Crystal Bay Casino at Lake Tahoe hosted a terrific evening of music Saturday that featured jazz and rock fused jams, funk and soul.
Launching the evening in the Crown Room and coming out with all barrels firing was Los Angeles rock-fusion trio Organ Freeman. These three dudes hit the stage loud and charging and ripped through 45 minutes of vocal-free jams.
Trevor Steer on keyboards and Erik Carlson on guitar took turns playing lead and supporting roles on jazz, rock, blues and psychedelic tones, but the star of this show was drummer Rob Humphreys. All three artists multi-tasked while playing their instruments, but Humphreys took it to another level. Meaning this in only the most appreciative way, if “Animal” from Sesame Street ever came to life, it might be Humphreys. He and his hair tore through drum parts with speed, aggression and reckless abandon.
With the crowd warmed after a quick change, Denver funk outfit The Motet took the stage to wrap its two-night run. Frontman Lyle Divinsky was in his usual dancing, cajoling, gyrating form. Divinsky is impossible to ignore onstage, as his infectious smile, smooth dance moves and big voice draw you in. Backed by drummer Dave Watts and a slew of talented musicians, there isn’t much drop-off when Divinsky exits occasionally for some jazz-fusion instrumentals before he returns and the band brings the funk.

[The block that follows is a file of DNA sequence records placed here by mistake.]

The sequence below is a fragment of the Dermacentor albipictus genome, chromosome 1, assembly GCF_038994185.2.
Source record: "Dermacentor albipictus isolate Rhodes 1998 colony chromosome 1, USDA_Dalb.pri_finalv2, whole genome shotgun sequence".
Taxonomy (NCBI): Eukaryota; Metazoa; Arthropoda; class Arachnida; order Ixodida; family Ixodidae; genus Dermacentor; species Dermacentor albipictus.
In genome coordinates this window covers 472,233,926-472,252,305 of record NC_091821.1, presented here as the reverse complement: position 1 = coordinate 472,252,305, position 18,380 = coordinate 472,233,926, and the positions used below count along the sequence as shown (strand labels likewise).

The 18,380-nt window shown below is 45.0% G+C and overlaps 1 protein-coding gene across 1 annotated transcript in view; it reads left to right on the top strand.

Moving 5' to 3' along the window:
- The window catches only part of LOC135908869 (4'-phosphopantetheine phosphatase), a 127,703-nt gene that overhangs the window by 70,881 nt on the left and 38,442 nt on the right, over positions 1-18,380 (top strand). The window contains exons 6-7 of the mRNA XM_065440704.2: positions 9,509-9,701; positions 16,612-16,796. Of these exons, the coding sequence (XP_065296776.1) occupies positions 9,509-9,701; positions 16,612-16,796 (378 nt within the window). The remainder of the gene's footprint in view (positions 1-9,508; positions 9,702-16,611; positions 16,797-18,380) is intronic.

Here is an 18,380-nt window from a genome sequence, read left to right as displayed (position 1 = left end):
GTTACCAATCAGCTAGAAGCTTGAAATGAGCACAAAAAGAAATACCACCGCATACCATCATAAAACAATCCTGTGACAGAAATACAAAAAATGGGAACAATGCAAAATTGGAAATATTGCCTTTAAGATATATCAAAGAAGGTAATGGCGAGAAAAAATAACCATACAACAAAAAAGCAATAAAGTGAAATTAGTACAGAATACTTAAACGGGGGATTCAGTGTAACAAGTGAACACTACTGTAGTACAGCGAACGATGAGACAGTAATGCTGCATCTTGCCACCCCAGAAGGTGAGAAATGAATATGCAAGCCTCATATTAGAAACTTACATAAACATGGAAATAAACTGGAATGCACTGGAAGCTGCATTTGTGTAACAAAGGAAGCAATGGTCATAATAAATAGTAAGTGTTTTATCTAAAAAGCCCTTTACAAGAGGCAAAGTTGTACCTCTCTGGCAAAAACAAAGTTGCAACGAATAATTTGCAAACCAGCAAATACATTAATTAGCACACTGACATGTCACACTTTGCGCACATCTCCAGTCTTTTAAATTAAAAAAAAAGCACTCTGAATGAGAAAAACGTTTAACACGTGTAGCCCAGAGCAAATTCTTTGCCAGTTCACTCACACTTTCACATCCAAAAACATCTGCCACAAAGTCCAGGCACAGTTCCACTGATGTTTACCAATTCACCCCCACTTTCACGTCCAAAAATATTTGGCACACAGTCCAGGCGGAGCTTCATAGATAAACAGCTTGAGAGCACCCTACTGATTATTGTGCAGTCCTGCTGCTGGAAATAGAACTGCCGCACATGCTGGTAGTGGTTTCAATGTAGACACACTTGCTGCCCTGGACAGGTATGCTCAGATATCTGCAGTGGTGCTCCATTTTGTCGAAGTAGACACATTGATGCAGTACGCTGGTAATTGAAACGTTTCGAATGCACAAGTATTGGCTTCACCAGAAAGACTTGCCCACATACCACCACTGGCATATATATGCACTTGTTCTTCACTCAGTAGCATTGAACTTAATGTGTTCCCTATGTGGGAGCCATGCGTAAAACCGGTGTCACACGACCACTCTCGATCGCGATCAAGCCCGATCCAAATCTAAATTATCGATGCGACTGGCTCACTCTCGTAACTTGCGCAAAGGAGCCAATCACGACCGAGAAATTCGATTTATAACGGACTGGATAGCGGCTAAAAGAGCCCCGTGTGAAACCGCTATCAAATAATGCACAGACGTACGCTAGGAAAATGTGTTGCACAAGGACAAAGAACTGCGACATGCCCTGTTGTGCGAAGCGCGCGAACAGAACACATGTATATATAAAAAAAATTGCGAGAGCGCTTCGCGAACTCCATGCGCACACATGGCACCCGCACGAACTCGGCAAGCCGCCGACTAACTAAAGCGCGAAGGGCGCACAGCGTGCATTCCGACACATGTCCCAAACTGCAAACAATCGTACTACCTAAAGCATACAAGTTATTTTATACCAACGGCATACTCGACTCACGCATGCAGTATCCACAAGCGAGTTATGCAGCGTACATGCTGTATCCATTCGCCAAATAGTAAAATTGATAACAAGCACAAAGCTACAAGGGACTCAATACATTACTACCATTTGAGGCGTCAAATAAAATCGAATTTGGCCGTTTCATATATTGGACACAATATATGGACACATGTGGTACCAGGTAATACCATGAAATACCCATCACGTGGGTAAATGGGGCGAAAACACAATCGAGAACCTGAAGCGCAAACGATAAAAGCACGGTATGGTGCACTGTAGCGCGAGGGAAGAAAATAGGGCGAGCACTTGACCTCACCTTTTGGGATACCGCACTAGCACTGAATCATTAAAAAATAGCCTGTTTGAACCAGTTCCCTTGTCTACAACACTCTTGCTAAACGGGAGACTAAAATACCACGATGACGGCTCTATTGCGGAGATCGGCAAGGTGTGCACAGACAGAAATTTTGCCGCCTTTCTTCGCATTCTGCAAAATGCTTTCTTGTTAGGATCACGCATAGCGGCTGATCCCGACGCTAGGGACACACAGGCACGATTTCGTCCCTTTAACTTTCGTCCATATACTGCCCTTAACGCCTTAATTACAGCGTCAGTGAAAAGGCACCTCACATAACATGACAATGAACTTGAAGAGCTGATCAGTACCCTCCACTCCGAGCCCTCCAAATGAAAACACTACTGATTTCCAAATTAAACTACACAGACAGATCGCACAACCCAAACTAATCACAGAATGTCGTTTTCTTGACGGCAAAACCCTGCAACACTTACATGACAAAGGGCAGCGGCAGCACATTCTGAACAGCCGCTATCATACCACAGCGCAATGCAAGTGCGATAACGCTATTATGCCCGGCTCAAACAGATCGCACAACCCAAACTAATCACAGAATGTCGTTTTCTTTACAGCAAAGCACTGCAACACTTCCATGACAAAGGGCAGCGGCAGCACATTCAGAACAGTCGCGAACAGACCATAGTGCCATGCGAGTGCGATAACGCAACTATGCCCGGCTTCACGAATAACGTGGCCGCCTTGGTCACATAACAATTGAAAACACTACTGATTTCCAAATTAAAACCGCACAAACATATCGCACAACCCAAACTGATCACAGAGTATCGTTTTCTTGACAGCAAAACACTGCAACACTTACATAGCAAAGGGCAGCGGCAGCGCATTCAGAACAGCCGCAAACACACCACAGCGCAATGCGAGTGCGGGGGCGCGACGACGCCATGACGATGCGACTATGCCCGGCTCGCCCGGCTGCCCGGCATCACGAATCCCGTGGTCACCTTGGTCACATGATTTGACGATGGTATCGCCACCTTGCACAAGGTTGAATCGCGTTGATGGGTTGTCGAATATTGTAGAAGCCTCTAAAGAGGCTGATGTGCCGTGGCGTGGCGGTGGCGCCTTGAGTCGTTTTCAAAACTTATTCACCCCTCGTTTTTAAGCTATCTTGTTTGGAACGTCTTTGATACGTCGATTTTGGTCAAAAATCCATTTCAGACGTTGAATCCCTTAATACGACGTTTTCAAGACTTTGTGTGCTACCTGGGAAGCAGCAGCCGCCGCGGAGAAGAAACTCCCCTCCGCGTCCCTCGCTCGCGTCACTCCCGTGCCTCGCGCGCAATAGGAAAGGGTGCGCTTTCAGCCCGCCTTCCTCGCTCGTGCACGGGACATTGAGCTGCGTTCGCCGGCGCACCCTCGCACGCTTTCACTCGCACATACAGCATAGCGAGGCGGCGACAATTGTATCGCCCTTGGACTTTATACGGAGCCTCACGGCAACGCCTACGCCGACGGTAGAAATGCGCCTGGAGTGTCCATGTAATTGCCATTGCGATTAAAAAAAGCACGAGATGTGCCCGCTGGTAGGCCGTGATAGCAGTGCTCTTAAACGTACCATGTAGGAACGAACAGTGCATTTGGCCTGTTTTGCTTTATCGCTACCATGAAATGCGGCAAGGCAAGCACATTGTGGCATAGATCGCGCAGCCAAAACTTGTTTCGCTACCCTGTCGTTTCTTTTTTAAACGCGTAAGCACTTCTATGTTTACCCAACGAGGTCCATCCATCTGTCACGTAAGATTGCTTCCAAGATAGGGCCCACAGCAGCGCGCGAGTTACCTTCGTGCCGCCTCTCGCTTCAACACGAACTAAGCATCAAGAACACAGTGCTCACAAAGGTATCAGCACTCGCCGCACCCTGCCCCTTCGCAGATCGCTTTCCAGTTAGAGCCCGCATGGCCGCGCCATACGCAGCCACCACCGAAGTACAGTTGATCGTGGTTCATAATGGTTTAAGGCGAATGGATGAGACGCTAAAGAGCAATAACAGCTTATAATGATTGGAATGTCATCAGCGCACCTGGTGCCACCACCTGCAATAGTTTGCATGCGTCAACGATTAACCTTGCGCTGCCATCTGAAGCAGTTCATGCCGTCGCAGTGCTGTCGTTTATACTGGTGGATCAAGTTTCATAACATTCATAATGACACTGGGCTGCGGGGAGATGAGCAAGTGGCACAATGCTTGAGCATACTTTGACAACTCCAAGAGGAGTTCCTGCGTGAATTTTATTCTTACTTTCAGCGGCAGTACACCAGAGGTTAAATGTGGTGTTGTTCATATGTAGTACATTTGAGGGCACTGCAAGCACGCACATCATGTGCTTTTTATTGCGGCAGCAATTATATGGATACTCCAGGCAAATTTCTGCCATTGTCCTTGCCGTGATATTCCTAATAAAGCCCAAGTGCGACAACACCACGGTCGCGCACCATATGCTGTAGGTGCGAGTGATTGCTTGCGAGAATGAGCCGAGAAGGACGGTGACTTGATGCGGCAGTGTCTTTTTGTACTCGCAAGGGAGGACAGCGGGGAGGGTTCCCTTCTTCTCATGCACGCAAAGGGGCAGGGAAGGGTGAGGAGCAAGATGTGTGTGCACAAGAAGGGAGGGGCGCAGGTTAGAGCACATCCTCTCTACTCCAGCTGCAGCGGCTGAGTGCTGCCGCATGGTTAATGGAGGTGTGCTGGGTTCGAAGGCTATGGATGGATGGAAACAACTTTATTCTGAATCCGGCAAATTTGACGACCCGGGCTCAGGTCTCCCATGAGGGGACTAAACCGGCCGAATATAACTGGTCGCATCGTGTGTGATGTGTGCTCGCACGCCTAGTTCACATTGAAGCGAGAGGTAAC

Night 2 in the packed Crown Room dance party belonged to the bass lines of Garrett Sayers and the keyboard wizardry of Joey Porter. Sayers was simply ripping through his bass parts and completely in-step with Watts, while Porter went full galactic journey on his solo opportunities, working in groovy talkbox accents as well.
A drenched but not done crowd then headed to the Red Room for an after-party with Bay Area funk and soul artists The Humidors. Andre Cruz’s smooth soul vocals paired with spirited brass and keyboards kept the party going to the wee hours. The Humidors mixed original tunes with fun covers from Jimi Hendrix and Oakland’s own Tower of Power in a fast-paced set to complete the high-energy evening.
— Michael Smyth
The Motet, Night 1